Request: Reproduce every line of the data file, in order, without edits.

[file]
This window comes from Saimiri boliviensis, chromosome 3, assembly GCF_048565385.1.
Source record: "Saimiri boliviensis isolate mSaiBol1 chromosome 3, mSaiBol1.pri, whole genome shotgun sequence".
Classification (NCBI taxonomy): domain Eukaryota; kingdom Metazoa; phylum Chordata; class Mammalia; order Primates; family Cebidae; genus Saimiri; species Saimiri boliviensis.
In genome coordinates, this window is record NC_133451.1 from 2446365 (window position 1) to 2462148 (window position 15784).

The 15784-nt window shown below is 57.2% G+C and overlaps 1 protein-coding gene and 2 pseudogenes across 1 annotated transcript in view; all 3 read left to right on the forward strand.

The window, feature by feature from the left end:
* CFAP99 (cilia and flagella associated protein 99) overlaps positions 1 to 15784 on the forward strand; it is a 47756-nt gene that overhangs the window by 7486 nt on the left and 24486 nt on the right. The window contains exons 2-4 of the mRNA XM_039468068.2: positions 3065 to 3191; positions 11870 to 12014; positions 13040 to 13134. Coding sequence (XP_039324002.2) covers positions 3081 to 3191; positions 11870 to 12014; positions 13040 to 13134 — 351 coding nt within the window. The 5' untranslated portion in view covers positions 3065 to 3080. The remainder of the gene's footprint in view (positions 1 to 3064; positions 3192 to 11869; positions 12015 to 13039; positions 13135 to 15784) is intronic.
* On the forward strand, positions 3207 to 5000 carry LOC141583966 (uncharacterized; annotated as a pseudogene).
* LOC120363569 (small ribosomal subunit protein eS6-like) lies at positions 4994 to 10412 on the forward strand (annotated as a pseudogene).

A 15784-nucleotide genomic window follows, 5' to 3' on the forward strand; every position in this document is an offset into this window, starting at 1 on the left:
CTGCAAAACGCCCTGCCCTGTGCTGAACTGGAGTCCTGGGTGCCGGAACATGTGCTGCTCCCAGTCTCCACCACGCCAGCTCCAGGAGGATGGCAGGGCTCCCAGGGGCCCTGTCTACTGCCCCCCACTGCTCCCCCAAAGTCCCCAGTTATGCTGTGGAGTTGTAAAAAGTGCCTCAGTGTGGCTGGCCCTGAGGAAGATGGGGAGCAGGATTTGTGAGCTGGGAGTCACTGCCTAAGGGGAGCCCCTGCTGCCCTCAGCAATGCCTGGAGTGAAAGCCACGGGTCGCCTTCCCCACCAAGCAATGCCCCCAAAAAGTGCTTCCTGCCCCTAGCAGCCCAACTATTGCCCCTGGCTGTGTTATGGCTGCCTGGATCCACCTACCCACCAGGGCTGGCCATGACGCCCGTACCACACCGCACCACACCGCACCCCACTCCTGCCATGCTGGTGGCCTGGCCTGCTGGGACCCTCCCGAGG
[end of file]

This window comes from Saimiri boliviensis, chromosome 3, assembly GCF_048565385.1.
Source record: "Saimiri boliviensis isolate mSaiBol1 chromosome 3, mSaiBol1.pri, whole genome shotgun sequence".
Classification (NCBI taxonomy): domain Eukaryota; kingdom Metazoa; phylum Chordata; class Mammalia; order Primates; family Cebidae; genus Saimiri; species Saimiri boliviensis.
In genome coordinates, this window is record NC_133451.1 from 2446365 (window position 1) to 2462148 (window position 15784).

The 15784-nt window shown below is 57.2% G+C and overlaps 1 protein-coding gene and 2 pseudogenes across 1 annotated transcript in view; all 3 read left to right on the forward strand.

The window, feature by feature from the left end:
* CFAP99 (cilia and flagella associated protein 99) overlaps positions 1 to 15784 on the forward strand; it is a 47756-nt gene that overhangs the window by 7486 nt on the left and 24486 nt on the right. The window contains exons 2-4 of the mRNA XM_039468068.2: positions 3065 to 3191; positions 11870 to 12014; positions 13040 to 13134. Coding sequence (XP_039324002.2) covers positions 3081 to 3191; positions 11870 to 12014; positions 13040 to 13134 — 351 coding nt within the window. The 5' untranslated portion in view covers positions 3065 to 3080. The remainder of the gene's footprint in view (positions 1 to 3064; positions 3192 to 11869; positions 12015 to 13039; positions 13135 to 15784) is intronic.
* On the forward strand, positions 3207 to 5000 carry LOC141583966 (uncharacterized; annotated as a pseudogene).
* LOC120363569 (small ribosomal subunit protein eS6-like) lies at positions 4994 to 10412 on the forward strand (annotated as a pseudogene).

A 15784-nucleotide genomic window follows, 5' to 3' on the forward strand; every position in this document is an offset into this window, starting at 1 on the left:
CTGCAAAACGCCCTGCCCTGTGCTGAACTGGAGTCCTGGGTGCCGGAACATGTGCTGCTCCCAGTCTCCACCACGCCAGCTCCAGGAGGATGGCAGGGCTCCCAGGGGCCCTGTCTACTGCCCCCCACTGCTCCCCCAAAGTCCCCAGTTATGCTGTGGAGTTGTAAAAAGTGCCTCAGTGTGGCTGGCCCTGAGGAAGATGGGGAGCAGGATTTGTGAGCTGGGAGTCACTGCCTAAGGGGAGCCCCTGCTGCCCTCAGCAATGCCTGGAGTGAAAGCCACGGGTCGCCTTCCCCACCAAGCAATGCCCCCAAAAAGTGCTTCCTGCCCCTAGCAGCCCAACTATTGCCCCTGGCTGTGTTATGGCTGCCTGGATCCACCTACCCACCAGGGCTGGCCATGACGCCCGTACCACACCGCACCACACCGCACCCCACTCCTGCCATGCTGGTGGCCTGGCCTGCTGGGACCCTCCCGAGG